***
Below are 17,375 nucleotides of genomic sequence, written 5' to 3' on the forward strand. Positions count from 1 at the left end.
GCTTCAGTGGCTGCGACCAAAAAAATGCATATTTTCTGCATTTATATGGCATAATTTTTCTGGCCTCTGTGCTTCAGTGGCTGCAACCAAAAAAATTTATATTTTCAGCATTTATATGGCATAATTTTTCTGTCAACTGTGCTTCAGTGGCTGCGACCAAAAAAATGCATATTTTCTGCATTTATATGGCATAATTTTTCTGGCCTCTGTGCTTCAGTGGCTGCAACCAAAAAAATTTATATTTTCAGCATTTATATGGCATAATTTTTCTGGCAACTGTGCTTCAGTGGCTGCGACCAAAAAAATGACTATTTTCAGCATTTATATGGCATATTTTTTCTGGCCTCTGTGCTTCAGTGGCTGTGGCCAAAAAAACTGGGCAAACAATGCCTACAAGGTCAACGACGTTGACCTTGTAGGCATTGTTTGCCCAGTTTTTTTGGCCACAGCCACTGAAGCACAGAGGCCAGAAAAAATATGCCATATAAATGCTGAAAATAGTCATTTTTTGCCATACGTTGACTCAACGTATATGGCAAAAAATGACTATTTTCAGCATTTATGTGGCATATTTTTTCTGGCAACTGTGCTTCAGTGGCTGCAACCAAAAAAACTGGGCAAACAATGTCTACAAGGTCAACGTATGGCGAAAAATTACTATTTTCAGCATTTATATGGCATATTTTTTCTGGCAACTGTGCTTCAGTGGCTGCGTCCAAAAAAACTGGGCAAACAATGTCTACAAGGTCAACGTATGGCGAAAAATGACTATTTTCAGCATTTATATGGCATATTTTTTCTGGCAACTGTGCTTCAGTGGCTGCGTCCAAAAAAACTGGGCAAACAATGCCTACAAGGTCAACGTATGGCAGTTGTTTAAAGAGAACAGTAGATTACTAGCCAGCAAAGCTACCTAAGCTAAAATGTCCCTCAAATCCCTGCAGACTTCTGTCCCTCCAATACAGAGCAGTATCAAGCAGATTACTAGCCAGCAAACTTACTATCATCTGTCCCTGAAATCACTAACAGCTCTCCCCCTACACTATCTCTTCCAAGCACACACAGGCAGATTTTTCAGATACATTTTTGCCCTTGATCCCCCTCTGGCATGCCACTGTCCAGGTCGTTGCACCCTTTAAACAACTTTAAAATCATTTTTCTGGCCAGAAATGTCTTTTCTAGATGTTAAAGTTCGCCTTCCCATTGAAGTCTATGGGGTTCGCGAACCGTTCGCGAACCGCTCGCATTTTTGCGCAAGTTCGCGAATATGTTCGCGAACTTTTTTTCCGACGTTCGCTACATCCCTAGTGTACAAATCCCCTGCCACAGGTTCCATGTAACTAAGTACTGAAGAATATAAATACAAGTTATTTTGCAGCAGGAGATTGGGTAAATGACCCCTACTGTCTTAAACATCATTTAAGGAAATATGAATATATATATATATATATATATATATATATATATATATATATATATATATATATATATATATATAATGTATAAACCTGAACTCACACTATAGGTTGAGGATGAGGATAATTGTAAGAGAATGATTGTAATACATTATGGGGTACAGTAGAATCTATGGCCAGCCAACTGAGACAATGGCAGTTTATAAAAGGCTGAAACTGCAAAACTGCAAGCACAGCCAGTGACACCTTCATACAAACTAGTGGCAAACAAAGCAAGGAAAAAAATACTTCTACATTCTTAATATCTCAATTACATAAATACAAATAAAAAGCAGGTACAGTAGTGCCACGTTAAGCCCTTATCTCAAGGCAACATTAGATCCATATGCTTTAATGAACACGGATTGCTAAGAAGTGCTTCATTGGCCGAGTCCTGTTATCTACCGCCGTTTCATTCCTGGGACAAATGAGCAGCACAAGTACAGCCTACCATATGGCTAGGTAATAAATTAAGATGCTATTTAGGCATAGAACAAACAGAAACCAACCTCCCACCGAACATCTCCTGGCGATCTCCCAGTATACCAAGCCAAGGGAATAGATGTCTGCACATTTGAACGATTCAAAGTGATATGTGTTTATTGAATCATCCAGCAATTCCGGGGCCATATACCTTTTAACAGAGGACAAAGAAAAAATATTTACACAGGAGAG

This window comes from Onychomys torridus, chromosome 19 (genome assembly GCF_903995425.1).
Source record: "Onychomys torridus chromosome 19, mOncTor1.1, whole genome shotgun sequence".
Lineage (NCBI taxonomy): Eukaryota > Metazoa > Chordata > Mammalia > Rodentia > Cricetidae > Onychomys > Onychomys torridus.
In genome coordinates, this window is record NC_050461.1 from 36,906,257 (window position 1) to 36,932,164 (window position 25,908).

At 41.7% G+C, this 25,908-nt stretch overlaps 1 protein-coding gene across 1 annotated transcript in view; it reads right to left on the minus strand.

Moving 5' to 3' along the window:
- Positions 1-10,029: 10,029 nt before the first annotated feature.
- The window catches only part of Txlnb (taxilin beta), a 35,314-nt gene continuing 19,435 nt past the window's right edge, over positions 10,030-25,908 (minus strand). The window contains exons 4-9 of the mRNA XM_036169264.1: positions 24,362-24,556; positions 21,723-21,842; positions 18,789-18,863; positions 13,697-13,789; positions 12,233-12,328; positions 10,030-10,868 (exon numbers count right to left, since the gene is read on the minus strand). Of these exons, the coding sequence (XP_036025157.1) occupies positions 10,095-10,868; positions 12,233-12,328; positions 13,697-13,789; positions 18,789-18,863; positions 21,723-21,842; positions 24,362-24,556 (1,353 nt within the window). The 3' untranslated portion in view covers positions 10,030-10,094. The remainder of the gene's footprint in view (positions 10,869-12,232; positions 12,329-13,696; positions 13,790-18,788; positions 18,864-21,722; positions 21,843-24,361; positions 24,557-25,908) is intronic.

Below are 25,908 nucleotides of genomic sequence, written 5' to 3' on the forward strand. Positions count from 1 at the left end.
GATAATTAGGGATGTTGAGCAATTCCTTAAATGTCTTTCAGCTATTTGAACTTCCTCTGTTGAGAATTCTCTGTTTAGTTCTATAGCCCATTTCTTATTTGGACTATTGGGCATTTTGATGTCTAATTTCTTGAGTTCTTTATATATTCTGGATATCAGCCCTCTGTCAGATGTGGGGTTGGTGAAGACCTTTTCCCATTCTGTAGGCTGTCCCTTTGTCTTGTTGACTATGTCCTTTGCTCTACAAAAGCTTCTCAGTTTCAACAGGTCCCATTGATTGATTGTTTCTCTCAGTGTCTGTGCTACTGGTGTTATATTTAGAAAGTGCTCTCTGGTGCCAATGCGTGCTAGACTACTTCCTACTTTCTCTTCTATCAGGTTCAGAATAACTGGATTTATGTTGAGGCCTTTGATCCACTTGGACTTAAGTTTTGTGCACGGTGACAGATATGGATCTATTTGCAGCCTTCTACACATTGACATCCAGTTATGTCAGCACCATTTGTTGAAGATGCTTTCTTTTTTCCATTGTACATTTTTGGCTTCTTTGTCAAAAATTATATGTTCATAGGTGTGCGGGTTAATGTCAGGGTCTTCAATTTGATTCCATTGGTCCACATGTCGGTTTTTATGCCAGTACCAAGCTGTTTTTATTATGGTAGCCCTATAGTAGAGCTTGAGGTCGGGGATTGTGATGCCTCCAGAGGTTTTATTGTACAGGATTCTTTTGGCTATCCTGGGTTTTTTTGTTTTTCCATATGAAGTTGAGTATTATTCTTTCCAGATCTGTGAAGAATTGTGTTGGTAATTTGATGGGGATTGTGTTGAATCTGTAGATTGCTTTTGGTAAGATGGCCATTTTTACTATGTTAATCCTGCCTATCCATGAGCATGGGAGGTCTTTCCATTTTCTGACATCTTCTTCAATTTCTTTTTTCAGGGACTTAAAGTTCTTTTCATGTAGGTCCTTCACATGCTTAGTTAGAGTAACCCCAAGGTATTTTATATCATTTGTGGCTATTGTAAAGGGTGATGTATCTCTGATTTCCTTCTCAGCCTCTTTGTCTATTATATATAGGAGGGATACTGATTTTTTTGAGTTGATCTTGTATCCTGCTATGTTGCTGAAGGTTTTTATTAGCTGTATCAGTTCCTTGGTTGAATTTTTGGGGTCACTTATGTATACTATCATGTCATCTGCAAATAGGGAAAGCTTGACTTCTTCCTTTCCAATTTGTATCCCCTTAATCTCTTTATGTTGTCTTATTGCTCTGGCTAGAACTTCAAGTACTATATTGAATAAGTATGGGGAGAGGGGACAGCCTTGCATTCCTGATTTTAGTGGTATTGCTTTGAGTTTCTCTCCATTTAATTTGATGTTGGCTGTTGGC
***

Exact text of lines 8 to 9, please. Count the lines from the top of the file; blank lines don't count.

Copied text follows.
Moving 5' to 3' along the window:
- Positions 1-10,029: 10,029 nt before the first annotated feature.